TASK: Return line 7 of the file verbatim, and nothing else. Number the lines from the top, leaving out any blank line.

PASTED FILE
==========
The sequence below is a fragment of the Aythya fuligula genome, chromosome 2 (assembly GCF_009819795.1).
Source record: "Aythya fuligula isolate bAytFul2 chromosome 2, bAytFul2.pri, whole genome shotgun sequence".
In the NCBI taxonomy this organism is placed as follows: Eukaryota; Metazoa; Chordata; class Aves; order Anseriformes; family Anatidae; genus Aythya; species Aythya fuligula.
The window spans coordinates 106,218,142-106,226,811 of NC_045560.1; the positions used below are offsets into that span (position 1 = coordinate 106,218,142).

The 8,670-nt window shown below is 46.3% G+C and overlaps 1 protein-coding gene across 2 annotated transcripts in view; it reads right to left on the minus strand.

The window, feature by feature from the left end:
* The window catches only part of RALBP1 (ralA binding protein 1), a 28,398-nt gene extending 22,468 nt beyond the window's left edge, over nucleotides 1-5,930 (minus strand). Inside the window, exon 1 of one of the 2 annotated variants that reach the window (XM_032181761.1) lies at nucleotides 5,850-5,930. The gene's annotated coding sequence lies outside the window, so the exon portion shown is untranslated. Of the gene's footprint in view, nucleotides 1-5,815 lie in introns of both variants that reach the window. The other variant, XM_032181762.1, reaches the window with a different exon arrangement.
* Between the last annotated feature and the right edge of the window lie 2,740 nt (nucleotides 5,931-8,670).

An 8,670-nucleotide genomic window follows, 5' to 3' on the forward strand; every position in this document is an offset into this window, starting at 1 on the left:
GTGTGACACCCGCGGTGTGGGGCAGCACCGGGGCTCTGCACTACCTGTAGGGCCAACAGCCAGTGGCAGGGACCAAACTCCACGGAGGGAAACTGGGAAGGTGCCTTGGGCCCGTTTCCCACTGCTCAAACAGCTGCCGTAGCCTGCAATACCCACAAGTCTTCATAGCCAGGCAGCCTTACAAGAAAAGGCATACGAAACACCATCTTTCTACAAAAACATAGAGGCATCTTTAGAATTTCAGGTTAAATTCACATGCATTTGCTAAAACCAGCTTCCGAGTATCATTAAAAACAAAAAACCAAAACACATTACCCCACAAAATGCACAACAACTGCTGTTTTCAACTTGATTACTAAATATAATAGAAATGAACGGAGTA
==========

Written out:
* The window catches only part of RALBP1 (ralA binding protein 1), a 28,398-nt gene extending 22,468 nt beyond the window's left edge, over nucleotides 1-5,930 (minus strand). Inside the window, exon 1 of one of the 2 annotated variants that reach the window (XM_032181761.1) lies at nucleotides 5,850-5,930. The gene's annotated coding sequence lies outside the window, so the exon portion shown is untranslated. Of the gene's footprint in view, nucleotides 1-5,815 lie in introns of both variants that reach the window. The other variant, XM_032181762.1, reaches the window with a different exon arrangement.